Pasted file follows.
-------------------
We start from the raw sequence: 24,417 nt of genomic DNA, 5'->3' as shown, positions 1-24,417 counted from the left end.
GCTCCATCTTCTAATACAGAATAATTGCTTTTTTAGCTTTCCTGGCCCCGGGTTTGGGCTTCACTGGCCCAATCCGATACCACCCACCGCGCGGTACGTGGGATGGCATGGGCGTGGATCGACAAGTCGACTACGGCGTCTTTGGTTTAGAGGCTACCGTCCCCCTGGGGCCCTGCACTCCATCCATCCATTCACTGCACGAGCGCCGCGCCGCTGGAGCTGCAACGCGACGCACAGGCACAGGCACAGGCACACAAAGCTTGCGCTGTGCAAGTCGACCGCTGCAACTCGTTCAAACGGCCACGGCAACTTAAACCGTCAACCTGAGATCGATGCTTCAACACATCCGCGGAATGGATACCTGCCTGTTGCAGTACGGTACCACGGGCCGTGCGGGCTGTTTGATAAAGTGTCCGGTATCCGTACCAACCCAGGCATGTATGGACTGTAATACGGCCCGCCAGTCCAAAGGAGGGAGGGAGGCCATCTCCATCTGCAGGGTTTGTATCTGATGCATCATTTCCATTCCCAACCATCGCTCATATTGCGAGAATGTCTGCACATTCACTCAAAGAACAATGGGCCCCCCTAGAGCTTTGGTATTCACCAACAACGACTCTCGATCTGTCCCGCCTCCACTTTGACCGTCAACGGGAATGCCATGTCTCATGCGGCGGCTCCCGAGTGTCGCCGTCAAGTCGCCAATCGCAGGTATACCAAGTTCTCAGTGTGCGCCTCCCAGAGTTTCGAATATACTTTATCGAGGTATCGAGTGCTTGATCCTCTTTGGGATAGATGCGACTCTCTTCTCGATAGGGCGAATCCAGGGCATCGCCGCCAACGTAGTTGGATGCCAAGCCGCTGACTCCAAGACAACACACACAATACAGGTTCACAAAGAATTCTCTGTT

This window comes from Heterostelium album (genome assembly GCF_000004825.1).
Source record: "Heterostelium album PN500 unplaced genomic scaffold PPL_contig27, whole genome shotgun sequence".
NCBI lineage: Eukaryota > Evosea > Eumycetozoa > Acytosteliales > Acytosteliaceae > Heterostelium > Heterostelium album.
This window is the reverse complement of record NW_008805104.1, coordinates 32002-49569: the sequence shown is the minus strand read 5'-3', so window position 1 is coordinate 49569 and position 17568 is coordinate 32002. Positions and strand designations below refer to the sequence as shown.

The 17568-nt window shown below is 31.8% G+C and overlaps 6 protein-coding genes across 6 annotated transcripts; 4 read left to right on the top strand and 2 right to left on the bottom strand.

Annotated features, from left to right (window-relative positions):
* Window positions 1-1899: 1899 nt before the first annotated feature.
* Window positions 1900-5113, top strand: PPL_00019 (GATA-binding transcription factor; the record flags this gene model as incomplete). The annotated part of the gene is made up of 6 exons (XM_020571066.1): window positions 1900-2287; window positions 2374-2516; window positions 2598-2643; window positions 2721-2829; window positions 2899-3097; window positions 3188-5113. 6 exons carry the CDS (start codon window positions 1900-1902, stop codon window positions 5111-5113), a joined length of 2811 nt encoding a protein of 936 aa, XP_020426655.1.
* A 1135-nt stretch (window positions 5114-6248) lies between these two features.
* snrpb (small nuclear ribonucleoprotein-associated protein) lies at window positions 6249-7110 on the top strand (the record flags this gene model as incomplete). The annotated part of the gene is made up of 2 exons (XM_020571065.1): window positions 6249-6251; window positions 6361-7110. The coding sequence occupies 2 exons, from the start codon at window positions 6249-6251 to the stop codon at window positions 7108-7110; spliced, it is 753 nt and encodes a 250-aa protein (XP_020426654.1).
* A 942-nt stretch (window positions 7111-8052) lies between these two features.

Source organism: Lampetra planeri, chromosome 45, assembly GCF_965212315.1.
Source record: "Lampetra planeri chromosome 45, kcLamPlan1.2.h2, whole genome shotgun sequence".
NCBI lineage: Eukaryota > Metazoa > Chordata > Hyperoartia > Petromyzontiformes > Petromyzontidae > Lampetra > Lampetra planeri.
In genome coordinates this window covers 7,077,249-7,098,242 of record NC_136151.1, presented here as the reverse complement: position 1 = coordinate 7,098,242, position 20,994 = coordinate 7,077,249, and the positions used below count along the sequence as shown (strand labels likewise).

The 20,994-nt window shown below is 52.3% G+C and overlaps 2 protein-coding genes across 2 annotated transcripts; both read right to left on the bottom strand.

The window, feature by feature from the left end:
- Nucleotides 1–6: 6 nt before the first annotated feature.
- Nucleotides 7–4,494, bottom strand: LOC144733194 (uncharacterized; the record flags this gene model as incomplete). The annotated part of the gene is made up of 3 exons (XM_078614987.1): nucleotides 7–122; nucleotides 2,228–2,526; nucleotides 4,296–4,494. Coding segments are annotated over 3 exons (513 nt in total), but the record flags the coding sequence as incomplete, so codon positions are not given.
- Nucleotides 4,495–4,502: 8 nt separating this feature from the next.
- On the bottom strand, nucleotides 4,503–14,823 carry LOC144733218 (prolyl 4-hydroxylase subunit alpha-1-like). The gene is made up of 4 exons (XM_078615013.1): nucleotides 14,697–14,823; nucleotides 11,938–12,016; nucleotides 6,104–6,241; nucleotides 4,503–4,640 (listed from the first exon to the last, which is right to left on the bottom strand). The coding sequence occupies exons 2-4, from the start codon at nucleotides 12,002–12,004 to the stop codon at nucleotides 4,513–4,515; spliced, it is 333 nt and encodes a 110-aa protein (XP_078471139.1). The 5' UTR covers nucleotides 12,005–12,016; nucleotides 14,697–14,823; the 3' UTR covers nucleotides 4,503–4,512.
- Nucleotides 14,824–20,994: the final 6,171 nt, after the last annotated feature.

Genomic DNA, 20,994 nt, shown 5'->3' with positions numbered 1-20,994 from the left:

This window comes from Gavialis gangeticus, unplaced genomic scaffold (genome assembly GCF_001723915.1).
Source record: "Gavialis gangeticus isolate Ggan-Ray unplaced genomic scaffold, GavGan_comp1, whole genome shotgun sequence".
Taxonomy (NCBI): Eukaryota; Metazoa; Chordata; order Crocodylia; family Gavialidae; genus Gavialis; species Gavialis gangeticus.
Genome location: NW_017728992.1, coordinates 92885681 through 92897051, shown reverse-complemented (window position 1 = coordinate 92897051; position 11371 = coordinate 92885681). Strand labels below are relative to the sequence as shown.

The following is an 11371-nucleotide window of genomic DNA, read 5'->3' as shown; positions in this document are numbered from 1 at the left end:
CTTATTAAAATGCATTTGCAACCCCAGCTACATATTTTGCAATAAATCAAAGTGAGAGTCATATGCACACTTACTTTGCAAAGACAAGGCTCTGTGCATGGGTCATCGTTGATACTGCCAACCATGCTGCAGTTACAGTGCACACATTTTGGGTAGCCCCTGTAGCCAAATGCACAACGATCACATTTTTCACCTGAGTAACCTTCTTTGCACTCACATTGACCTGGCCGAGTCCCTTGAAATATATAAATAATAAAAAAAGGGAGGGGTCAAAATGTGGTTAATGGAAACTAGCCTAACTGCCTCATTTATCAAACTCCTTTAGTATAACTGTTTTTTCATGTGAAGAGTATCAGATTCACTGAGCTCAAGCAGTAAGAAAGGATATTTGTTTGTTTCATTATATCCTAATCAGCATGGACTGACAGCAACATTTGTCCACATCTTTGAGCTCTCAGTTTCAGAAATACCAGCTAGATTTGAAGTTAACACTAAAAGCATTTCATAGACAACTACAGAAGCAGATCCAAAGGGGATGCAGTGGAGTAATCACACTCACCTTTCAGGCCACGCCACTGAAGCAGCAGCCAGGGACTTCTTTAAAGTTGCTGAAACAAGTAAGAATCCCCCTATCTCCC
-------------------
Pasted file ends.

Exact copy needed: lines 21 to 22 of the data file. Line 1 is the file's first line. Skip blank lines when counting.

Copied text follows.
- Nucleotides 7–4,494, bottom strand: LOC144733194 (uncharacterized; the record flags this gene model as incomplete). The annotated part of the gene is made up of 3 exons (XM_078614987.1): nucleotides 7–122; nucleotides 2,228–2,526; nucleotides 4,296–4,494. Coding segments are annotated over 3 exons (513 nt in total), but the record flags the coding sequence as incomplete, so codon positions are not given.
- Nucleotides 4,495–4,502: 8 nt separating this feature from the next.